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HOT DISH: Painting the Grass Blue in Nashville
More News About Rascal Flatts, Randy Travis and Other Country Stars
Hot Dish
Hot Dish
(CMT Hot Dish is a weekly feature written by veteran columnist Hazel Smith. Author of the cookbook, Hazel's Hot Dish: Cookin' With Country Stars, she also hosts CMT's Southern Fried Flicks With Hazel Smith and shares her recipes at CMT.com.)

When thousands of bluegrassers show up anywhere, it's a huge deal. Especially if the International Bluegrass Music Association is hosting the event. Pickers pick all night until dawn and then sleep all day.

The best of the best came to Music Town last week, and they did paint the grass blue. There was no champagne, but there were busloads of beer. I'd wager more beer is consumed during the IBMA Festival than any other time of the year in Nashville.

This year was a fun, yet somewhat sad event. Celebrating the 100th birthday of Bill Monroe brought lots of tears mixed with laughter. Told by veteran musicians, stories about Monroe were a perfect complement to a terrific bluegrass event.

Roland White, Vic Jordan and Bill's son James Monroe had some funny recollections to share with the fans. They told about the time they flew to Italy, where Bill ordered lasagna at a restaurant at the airport. Many Italians make lasagna with spinach, so that's exactly what the waiter served him. Bill looked at his plate, called the waiter back to the table and returned the lasagna -- requesting they make it for him without that green stuff. They did.

I remember once Bill stopped by the house and asked, "Got anything to eat?"

"Pie," I said.

"What kind?"

"Chocolate and coconut," I replied. "Which do you want?"

"I don't want no chocolate," Bill replied.

That was so typical Bill. He knew which pie he wanted -- and it wasn't chocolate.

When Bill died in 1996, he left a void so huge, it will never be filled. He was a man who developed his own style of music, walked with pride and loved America, the flag and the Lord.

It's almost unbelievable that one person with little or no education could write songs and create a style of music unheard of before. It was the sound of nature -- birds, fox hounds, chickens, kittens, puppies or the running water of a creek. Those sounds that escape most ears were heard and loved by Bill Monroe.

He loved the sound of rain. It was Bill Monroe who taught me to love rain. I'd just had my hair done one day when he came by the house, took my hand and led me to the porch.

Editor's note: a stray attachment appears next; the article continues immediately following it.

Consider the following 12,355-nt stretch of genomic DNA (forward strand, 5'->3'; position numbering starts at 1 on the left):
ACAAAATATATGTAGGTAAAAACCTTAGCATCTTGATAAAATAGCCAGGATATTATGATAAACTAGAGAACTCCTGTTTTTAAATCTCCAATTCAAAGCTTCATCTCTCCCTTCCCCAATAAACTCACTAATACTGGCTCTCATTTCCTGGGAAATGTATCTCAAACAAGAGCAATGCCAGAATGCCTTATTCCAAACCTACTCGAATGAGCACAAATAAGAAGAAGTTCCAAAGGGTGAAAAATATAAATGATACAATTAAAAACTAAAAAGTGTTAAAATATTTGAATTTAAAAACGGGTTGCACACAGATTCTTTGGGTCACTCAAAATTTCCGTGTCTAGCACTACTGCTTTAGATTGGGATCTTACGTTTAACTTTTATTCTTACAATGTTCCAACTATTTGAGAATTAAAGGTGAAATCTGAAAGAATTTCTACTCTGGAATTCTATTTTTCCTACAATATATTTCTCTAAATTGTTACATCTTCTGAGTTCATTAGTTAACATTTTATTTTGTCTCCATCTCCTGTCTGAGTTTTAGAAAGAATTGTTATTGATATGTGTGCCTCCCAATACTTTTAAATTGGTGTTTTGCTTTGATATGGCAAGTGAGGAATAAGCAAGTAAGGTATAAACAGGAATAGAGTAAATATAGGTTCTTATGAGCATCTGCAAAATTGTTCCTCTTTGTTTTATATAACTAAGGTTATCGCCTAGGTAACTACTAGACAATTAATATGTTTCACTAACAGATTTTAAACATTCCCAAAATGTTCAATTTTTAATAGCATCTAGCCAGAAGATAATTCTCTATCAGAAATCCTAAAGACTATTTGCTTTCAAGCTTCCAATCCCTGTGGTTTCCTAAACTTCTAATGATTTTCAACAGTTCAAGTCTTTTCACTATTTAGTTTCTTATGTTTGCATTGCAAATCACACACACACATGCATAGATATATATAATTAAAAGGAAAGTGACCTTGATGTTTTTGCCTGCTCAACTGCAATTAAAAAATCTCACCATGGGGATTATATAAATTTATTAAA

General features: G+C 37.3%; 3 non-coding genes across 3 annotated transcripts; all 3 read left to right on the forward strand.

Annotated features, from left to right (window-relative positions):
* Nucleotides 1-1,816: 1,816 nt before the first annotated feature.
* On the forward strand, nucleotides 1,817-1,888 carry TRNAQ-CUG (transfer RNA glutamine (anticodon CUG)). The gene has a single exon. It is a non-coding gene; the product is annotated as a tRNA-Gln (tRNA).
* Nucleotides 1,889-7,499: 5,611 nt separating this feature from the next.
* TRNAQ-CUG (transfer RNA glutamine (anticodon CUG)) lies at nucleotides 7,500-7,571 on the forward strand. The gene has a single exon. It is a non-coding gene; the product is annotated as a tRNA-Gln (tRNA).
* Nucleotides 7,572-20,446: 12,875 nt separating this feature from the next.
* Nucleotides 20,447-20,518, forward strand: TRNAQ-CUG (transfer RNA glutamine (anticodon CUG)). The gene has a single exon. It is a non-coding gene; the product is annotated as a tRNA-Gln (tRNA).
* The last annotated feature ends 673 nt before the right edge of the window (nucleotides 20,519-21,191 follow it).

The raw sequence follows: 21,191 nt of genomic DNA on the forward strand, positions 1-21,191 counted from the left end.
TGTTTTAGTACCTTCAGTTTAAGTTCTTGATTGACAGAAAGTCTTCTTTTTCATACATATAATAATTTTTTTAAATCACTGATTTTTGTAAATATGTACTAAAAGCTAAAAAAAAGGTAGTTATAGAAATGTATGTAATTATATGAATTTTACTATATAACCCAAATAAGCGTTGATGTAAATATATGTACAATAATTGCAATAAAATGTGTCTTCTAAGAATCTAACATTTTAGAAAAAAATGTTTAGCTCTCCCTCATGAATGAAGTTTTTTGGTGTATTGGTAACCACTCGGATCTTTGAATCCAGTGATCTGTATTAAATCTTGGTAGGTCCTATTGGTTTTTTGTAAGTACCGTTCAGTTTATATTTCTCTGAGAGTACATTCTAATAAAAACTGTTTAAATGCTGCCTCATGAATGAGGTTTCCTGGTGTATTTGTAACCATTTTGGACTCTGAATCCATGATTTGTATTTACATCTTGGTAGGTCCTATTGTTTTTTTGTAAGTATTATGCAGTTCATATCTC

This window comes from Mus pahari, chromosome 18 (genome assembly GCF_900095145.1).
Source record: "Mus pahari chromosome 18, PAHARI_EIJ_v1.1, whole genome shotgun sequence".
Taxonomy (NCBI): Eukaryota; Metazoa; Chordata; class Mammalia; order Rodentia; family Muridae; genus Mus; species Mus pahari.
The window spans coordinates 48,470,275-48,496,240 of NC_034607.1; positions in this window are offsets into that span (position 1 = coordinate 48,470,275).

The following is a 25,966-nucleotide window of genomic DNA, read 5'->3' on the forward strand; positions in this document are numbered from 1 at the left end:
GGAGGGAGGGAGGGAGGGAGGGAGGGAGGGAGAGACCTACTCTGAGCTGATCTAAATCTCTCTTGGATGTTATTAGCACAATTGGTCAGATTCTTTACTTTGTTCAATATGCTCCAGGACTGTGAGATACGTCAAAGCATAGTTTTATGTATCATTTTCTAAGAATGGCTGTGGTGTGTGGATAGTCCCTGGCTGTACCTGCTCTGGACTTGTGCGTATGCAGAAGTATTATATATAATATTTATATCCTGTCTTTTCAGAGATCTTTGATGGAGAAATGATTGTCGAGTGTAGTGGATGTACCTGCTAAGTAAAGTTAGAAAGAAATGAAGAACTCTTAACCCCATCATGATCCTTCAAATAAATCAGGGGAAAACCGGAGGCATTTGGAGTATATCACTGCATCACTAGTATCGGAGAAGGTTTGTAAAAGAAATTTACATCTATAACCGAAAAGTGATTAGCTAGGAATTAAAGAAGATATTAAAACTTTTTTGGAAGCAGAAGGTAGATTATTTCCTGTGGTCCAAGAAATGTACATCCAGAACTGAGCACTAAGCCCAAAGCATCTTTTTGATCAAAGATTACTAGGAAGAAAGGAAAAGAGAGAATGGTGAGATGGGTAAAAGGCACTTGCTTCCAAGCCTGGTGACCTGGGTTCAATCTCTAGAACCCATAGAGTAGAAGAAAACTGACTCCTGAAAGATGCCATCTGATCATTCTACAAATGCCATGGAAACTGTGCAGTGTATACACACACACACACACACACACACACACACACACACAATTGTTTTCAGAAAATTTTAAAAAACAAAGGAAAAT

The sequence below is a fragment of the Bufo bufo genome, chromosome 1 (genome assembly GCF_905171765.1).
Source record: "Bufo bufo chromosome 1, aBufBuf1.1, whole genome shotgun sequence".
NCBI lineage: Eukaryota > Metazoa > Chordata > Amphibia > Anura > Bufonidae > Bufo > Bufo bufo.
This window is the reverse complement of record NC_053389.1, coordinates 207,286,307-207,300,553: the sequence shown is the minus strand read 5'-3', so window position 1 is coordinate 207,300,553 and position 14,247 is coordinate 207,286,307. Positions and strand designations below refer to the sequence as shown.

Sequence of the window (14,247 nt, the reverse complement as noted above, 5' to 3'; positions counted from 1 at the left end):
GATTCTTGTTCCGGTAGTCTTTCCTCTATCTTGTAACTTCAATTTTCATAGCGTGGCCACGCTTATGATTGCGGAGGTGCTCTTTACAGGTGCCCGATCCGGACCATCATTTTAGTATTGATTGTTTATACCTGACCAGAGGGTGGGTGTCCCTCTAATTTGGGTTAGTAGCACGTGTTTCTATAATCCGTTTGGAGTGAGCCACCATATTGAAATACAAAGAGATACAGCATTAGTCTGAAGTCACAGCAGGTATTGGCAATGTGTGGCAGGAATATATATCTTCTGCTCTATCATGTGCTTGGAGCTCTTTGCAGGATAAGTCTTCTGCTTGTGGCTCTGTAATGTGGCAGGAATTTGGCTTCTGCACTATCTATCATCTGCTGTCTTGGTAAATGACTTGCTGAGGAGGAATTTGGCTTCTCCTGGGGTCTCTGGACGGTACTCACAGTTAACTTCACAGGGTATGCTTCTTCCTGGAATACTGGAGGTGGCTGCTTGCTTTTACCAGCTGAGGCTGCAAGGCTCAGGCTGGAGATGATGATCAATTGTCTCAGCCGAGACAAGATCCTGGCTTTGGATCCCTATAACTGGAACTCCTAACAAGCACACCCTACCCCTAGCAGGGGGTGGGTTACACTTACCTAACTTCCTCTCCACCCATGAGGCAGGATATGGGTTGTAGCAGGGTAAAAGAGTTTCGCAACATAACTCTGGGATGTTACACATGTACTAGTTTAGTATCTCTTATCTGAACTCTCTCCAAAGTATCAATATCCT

"You're messing up my hair," I screeched.

"Look up," he demanded.

"See the raindrops," he said. "See the beauty. So many you cannot count them, but there's no two alike."

Needless to say, my hair was soaked, but I learned a lesson that day. Raindrops, like snowflakes, are all different sizes and shapes. And each one is beautiful. Look up the next time it rains.

The Del McCoury Band helped kick off IBMA's 2011 World of Bluegrass conference on Tuesday (Sept. 27) in the shadow of a spot that Bill Monroe truly loved -- the Ryman Auditorium. Dierks Bentley and Vince Gill, two great country performers who love bluegrass, were Del's special guests. The great Sam Bush and several others stopped by, too. They made it as good as could be.

To each of the fans who showed up for the IBMA events -- including Sabro and Toshio Watanabe from Japan, the musicians in the band from Scotland who are friends of my son and the late Jimmy Campbell's parents who drove down from Detroit -- allow me to thank each of you for coming. I do love the music.

The Night Rascal Flatts Cried
On Tuesday night (Sept. 27), the Grand Ole Opry was rocking with music by Rascal Flatts. Midway through their performance, Vince Gill paraded onstage. The trio and their band were surprised, and the audience was beginning to roar. Gill, who's been known to enjoy a prank, was smiling. Joe Don Rooney thought Vince was trying to be funny when he began talking about a golf game. It seems the guys may owe him $5. Or is it $500?